Stocks are higher this morning on no real news. Bonds and MBS are down.
We are starting to see a slowdown in consumer spending as the Fed’s drastic tightening cycle begins to gain traction on the economy. Yesterday, Home Depot reported weaker earnings, particularly on big-ticket items like grills and furniture. Today, Target reported first quarter earnings, and forecasted low single-digit comps for the rest of the year. Consumers are buying more non-discretionary items and buying fewer discretionary items. This comports with studies that show consumers are saving more amidst fears of a recession.
Housing starts rose 2.2% MOM to a seasonally-adjusted annual rate of 1.4 million. This is a 2.2% increase from March, but is down 22% from a year ago. Building Permits fell 1.5% MOM and 21% YOY to a seasonally-adjusted annual rate of 1.4 million.
Western Alliance gave an update on deposits after the close yesterday. Deposits have increased by $2 billion since the end of Q1. Insured deposits are over 79% and the company is close to completing the sale of about $3 billion in loans held for sale. The stock is up 13% pre-open.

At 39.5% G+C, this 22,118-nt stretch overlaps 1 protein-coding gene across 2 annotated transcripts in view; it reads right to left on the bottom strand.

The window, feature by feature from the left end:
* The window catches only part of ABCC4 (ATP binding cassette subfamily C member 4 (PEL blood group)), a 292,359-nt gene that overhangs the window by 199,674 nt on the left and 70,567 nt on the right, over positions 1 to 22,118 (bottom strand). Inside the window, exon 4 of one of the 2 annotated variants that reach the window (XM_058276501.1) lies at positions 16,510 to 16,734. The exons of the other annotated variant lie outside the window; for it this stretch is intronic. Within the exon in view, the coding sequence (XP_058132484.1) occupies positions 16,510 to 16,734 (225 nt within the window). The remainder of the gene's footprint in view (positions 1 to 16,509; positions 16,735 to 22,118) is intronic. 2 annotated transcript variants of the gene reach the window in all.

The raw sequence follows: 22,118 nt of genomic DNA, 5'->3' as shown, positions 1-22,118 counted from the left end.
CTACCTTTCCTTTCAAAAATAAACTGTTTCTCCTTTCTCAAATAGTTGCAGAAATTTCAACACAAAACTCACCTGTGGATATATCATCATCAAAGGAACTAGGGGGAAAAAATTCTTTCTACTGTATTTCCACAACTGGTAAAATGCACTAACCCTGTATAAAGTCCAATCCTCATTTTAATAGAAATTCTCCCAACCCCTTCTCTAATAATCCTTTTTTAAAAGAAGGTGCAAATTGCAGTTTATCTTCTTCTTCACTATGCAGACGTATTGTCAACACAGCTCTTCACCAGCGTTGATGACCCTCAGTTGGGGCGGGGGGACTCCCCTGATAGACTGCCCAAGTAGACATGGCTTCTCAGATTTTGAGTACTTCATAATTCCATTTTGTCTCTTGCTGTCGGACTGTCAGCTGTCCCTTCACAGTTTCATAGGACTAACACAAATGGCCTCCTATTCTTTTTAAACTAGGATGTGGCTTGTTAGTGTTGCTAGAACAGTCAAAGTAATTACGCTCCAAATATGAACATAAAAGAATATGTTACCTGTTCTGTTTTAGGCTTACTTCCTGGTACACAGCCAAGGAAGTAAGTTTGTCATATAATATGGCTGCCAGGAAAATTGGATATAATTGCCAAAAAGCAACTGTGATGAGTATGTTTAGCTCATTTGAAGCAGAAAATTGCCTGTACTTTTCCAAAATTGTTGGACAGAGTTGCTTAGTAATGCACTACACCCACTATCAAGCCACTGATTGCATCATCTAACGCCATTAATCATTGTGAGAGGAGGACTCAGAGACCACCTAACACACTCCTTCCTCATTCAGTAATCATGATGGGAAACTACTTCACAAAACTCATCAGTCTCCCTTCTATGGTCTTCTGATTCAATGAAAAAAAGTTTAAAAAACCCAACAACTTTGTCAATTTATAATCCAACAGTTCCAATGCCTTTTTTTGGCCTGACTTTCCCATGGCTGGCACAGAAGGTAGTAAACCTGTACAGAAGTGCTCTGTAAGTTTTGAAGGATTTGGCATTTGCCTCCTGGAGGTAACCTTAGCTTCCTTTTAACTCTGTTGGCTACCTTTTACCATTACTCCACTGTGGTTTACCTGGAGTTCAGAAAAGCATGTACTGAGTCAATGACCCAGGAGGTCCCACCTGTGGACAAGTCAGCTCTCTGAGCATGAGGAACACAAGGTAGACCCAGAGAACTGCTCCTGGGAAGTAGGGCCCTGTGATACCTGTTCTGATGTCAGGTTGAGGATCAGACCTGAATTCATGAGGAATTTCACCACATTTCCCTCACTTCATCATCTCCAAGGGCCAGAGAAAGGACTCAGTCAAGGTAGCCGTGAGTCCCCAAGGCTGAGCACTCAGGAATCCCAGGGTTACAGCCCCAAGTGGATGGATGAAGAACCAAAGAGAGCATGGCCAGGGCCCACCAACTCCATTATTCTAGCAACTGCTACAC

Mortgage Applications decreased 5.7% last week as purchases fell 4.8% and refis fell 8%.
“Mortgage rates increased last week even as Treasury yields were essentially flat, with the spread between the two rates widening to 310 basis points. Mortgage application activity slowed, as most mortgage rates in the survey increased, with the 30-year fixed rate jumping nine basis points to its highest level in two months at 6.57 percent,” said Joel Kan, MBA’s Vice President and Deputy Chief Economist. “Purchase applications decreased 5 percent to its slowest pace in a month, as buyers remain wary of this rate volatility, but also as for-sale inventory in many parts of the country remains scarce. Refinance applications accounted for 27 percent of all applications and dropped almost 8 percent last week. Most borrowers have lower rates on their mortgages, and those who are in the market are extremely rate sensitive.”
You can see the difference between the 30 year fixed rate mortgage and the 10-year in the graph below: We are back at levels last seen during October and the Great Recession:
Prior to the Great Recession the last time spreads were this high was the early 1980s.